"As a American and a NRA member let me clarify some of the misconceptions ... about gun laws in the USA. Nobody can purchase a gun without a background check to see if they have a criminal record. For handguns there is a waiting period from the time you purchase it to the time you receive it. It varies by state but between 3 and 14 days is the law. Longguns (rifles/shotguns)have an instant check were you call into the FBI in Washington, DC and they have the final say on if the deal is approved. In many states handguns are registered. Some states its difficult to get a permit for a handgun. Usually easier for a long-gun. There is a "black market" where individuals sell guns to each other without going through a background check. Just as there are with anything that is government regulated. So its not like you can pick up a 9mm Glock with the bubble gum at the local market checkout as some posters have implied.

On a side note.....a couple years ago a local schoolgirl here was found to have a tiny folding pen knife on her person and the school went crazy and tossed her out and everyone made out like she had brought a bomb to class. My father who is 72 commented to me that when he was going to school way back in the 1940s that all the boys had pocket knives and traded them and carved wood at recess and it never ever crossed anyone's mind to stab each other.

To those that think that culture has nothing to do with the violence today should remember that there were never these killings in the 20s,30s,40s,or 50 even though the same just as deadly guns WERE literally available at the checkout of many country stores in the USA. High capacity shotguns and .45 automatic handguns were invented in the early 1900s. Available everywhere. No background check. Just cash and you could carry it out. But there was nothing like the crime commited like there was today. Would stricter gun laws stop it? Perhaps it would in some instances. But one thing is clear, today's tragic events occur at this time in history not because of the easy access to guns but for some other reasons that have not been addressed. Gun control might prevent some crimes but guns simply aren't at the root cause, as history shows that these type of killings are modern in nature and never occured till about 20 years ago despite even easier access to just as deadly weapons." [Emphasis mine]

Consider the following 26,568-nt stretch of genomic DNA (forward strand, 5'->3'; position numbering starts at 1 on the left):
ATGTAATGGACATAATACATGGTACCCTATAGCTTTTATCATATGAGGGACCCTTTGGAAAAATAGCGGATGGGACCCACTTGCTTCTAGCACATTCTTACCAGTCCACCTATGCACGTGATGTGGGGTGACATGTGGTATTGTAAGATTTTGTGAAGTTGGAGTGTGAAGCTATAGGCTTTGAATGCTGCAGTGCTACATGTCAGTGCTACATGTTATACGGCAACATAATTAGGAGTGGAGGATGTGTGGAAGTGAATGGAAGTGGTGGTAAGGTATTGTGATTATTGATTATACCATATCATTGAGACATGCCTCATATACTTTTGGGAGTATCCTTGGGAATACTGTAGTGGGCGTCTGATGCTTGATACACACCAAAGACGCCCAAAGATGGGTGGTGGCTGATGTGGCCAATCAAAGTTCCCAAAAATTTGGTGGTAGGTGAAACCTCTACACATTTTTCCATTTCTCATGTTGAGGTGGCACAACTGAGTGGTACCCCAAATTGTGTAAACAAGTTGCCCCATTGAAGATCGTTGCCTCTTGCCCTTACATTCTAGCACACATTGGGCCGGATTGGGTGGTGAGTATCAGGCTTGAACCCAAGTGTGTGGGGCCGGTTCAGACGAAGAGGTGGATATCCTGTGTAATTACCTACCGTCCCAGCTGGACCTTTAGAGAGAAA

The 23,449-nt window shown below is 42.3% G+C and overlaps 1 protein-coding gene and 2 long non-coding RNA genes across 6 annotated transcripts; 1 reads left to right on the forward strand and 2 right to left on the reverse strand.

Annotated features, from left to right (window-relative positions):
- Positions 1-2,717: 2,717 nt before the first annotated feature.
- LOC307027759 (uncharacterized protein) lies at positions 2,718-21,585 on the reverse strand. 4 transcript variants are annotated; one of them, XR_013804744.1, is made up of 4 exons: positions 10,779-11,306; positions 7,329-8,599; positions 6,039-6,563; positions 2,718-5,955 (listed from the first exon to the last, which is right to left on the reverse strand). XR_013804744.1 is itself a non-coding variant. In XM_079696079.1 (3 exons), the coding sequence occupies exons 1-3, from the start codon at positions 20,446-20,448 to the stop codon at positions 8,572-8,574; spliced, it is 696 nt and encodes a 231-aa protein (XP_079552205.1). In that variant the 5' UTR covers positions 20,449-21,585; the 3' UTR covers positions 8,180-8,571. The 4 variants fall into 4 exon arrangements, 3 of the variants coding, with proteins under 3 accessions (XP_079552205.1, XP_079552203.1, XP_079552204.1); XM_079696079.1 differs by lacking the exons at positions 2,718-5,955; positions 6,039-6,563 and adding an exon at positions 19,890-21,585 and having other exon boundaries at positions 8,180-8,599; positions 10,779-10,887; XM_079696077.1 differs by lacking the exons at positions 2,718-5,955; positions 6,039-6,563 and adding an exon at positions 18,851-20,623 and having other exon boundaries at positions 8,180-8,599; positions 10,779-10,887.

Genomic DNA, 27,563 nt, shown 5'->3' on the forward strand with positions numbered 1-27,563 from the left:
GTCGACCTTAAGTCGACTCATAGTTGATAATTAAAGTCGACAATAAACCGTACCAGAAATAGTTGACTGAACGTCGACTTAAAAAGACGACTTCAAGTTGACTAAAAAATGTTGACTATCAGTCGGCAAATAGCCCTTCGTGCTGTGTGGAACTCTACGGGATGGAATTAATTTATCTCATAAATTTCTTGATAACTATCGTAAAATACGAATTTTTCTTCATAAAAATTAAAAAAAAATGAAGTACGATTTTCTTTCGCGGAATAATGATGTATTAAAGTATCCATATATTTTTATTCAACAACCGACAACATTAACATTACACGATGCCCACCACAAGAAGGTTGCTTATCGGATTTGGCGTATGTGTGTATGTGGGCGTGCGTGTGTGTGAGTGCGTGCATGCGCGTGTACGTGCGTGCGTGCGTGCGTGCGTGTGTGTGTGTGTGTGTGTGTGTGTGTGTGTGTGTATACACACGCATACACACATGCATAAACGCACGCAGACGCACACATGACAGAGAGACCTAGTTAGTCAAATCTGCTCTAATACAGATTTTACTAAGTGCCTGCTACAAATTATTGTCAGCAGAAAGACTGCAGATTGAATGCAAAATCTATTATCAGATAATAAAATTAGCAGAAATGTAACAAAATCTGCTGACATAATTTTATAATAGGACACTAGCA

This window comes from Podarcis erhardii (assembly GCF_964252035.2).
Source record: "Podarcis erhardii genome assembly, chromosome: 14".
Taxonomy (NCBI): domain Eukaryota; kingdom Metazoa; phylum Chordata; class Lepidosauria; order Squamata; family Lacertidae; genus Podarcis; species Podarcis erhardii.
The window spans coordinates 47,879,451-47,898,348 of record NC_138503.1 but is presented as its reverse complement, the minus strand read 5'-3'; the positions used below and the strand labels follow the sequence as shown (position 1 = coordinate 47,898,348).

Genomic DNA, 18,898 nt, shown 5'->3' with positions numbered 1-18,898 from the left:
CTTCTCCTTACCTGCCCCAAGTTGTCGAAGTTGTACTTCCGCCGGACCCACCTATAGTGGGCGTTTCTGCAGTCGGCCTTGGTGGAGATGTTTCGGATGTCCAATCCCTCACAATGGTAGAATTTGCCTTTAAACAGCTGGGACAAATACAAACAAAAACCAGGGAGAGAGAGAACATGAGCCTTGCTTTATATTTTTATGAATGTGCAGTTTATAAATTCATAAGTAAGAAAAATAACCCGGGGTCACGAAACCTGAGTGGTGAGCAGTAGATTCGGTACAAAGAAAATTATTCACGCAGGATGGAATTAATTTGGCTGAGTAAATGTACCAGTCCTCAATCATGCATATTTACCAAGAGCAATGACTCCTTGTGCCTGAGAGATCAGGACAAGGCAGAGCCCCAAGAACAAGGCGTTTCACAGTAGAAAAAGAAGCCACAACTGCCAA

UPDATE 3: Irony alert here. Following the implementation of Virginia Tech's "gun free zone" policy in June 2005, Virginia Tech spokesman Larry Hincker declared he was "happy to hear" the bill allowing licensed students and security guards to arm themselves was defeated. "I'm sure the university community is appreciative of the General Assembly's actions because this will help parents, students, faculty and visitors feel safe on our campus."

Safe! As a commenter said here, "So its not just that no one there was able to defend themselves but also that the gunman didn't even have to worry about the possibility." As another commenter noted, "The Universities in the USA would choose to be gun-free zones regardless of the Federal, State, County or City ordinances. Do not forget that the Universities are the nurseries for every left-wing canard, including the idea that you can legislate a 'gun free society' into existence."

Seems you can't. You can legislate guns out of the hands of law-abiding people, but you can't legislation murder weapons out of the hands of outlaws.

UPDATE 4: Here's a list of the most tragic twentieth-century peacetime school killings, in order of atrocity, just so we've got some context, and we're talking from the facts.
One tragedy not on that list is the shooting at the Appalachian School of Law in 20o1, in which a disgruntled former student shot and killed three people. The reason the death toll wasn't higher? As the Free Students' blog explains, when students Tracey Bridges and Mikael Gross (an off-duty police officer) heard the shots they immediately ran to their cars to retrieve their handguns locked within, and within minutes the two had him disarmed and restrained.

Fortunately for those whose lives they saved, the Appalachian School of Law had not been declared a "gun free zone."

Nor did the shooting at Pearl High School, Mississippi make the list. Another disgruntled student shot two students when Assistant Principal Joel Myrick, after ret
rieving his handgun from his locked car, stopped him on his way to kill more. Again, the Free Students' blog has details, along more stories where armed resistance put an early stop to wild killing.

: David Weigel at Reason makes an interesting observation:
Reporters take the "too many guns" tack after tragedies like these not because they're liberal, but because it fits so nicely into the "Are your kids next?" formula. Like in the stories about toys that can kill your children, tainted meat that can kill them, and MySpace pages that can kill them, these stories are like fertilizer for factual errors.
Nice idea, but I have haven't heard many arguing, "Unless you arm yourself, then your children will be be next."

Also worth reading, says Weigel, "is Roger Simon's explanation of why reporters are bringing back the gun control debate but the Democrats aren't."

UPDATE 6: Reason's Jacob Sullum notes another of the many knee-jerk responses from people ready to use any tragedy to advance a cause: